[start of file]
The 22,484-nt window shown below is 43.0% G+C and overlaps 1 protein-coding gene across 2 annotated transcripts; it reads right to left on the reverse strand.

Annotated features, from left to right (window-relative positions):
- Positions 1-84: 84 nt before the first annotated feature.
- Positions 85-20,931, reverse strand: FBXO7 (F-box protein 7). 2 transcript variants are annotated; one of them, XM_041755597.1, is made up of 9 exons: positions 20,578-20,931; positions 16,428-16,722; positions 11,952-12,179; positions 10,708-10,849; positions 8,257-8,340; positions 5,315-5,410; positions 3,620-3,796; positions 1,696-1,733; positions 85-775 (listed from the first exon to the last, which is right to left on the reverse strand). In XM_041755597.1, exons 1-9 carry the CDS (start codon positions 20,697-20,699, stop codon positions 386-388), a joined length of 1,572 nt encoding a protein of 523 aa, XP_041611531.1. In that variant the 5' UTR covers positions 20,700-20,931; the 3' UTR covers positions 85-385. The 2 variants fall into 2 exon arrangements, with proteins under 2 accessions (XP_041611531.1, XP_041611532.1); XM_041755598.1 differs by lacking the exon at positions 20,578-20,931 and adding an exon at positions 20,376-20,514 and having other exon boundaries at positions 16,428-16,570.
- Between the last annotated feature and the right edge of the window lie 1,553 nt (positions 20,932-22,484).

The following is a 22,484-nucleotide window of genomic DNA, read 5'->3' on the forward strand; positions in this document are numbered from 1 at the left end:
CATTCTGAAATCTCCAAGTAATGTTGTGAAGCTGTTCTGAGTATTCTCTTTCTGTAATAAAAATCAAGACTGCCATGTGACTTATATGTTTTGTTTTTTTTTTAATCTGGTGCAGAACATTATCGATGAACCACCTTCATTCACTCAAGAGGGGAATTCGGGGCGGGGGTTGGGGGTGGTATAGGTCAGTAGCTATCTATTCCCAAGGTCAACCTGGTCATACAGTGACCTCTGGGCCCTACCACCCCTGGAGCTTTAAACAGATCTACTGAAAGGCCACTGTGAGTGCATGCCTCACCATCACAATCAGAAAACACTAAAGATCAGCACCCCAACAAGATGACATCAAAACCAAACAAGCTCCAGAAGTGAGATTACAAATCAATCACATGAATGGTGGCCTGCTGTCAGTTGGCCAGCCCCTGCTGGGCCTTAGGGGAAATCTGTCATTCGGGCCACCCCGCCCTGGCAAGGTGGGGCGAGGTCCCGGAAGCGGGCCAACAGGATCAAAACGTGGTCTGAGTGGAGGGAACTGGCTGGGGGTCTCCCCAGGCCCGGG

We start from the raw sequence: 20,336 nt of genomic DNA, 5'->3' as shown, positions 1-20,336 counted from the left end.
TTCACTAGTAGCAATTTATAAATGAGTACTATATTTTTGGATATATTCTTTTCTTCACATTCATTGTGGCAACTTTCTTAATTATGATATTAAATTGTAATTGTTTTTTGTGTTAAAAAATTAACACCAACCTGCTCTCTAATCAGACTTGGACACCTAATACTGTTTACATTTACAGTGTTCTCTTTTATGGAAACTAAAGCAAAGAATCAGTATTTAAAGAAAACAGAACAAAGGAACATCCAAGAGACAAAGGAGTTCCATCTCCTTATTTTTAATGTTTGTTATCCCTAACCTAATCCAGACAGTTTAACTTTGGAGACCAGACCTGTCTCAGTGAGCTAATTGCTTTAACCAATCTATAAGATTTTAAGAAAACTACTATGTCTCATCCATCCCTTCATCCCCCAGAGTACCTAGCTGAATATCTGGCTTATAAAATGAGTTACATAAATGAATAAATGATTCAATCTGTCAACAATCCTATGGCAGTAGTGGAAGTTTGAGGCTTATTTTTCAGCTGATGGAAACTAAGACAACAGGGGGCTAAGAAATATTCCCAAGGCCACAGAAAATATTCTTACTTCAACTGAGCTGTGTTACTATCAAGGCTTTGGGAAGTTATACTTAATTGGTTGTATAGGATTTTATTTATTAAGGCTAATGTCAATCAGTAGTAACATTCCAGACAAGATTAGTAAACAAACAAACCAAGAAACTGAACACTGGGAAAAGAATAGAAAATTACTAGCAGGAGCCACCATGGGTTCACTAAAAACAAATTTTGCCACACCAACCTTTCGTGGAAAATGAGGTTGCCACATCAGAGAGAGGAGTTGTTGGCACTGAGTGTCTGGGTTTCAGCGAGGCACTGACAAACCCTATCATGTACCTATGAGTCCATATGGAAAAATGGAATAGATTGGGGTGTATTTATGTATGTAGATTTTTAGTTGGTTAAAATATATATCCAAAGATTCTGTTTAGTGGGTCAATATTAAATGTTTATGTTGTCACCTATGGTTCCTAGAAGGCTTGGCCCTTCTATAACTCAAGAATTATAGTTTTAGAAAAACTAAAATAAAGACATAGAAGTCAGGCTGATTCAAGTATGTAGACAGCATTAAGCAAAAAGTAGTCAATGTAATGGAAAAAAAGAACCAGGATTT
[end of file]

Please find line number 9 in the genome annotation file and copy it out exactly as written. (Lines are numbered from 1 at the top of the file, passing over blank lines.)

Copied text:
TTCACTAGTAGCAATTTATAAATGAGTACTATATTTTTGGATATATTCTTTTCTTCACATTCATTGTGGCAACTTTCTTAATTATGATATTAAATTGTAATTGTTTTTTGTGTTAAAAAATTAACACCAACCTGCTCTCTAATCAGACTTGGACACCTAATACTGTTTACATTTACAGTGTTCTCTTTTATGGAAACTAAAGCAAAGAATCAGTATTTAAAGAAAACAGAACAAAGGAACATCCAAGAGACAAAGGAGTTCCATCTCCTTATTTTTAATGTTTGTTATCCCTAACCTAATCCAGACAGTTTAACTTTGGAGACCAGACCTGTCTCAGTGAGCTAATTGCTTTAACCAATCTATAAGATTTTAAGAAAACTACTATGTCTCATCCATCCCTTCATCCCCCAGAGTACCTAGCTGAATATCTGGCTTATAAAATGAGTTACATAAATGAATAAATGATTCAATCTGTCAACAATCCTATGGCAGTAGTGGAAGTTTGAGGCTTATTTTTCAGCTGATGGAAACTAAGACAACAGGGGGCTAAGAAATATTCCCAAGGCCACAGAAAATATTCTTACTTCAACTGAGCTGTGTTACTATCAAGGCTTTGGGAAGTTATACTTAATTGGTTGTATAGGATTTTATTTATTAAGGCTAATGTCAATCAGTAGTAACATTCCAGACAAGATTAGTAAACAAACAAACCAAGAAACTGAACACTGGGAAAAGAATAGAAAATTACTAGCAGGAGCCACCATGGGTTCACTAAAAACAAATTTTGCCACACCAACCTTTCGTGGAAAATGAGGTTGCCACATCAGAGAGAGGAGTTGTTGGCACTGAGTGTCTGGGTTTCAGCGAGGCACTGACAAACCCTATCATGTACCTATGAGTCCATATGGAAAAATGGAATAGATTGGGGTGTATTTATGTATGTAGATTTTTAGTTGGTTAAAATATATATCCAAAGATTCTGTTTAGTGGGTCAATATTAAATGTTTATGTTGTCACCTATGGTTCCTAGAAGGCTTGGCCCTTCTATAACTCAAGAATTATAGTTTTAGAAAAACTAAAATAAAGACATAGAAGTCAGGCTGATTCAAGTATGTAGACAGCATTAAGCAAAAAGTAGTCAATGTAATGGAAAAAAAGAACCAGGATTT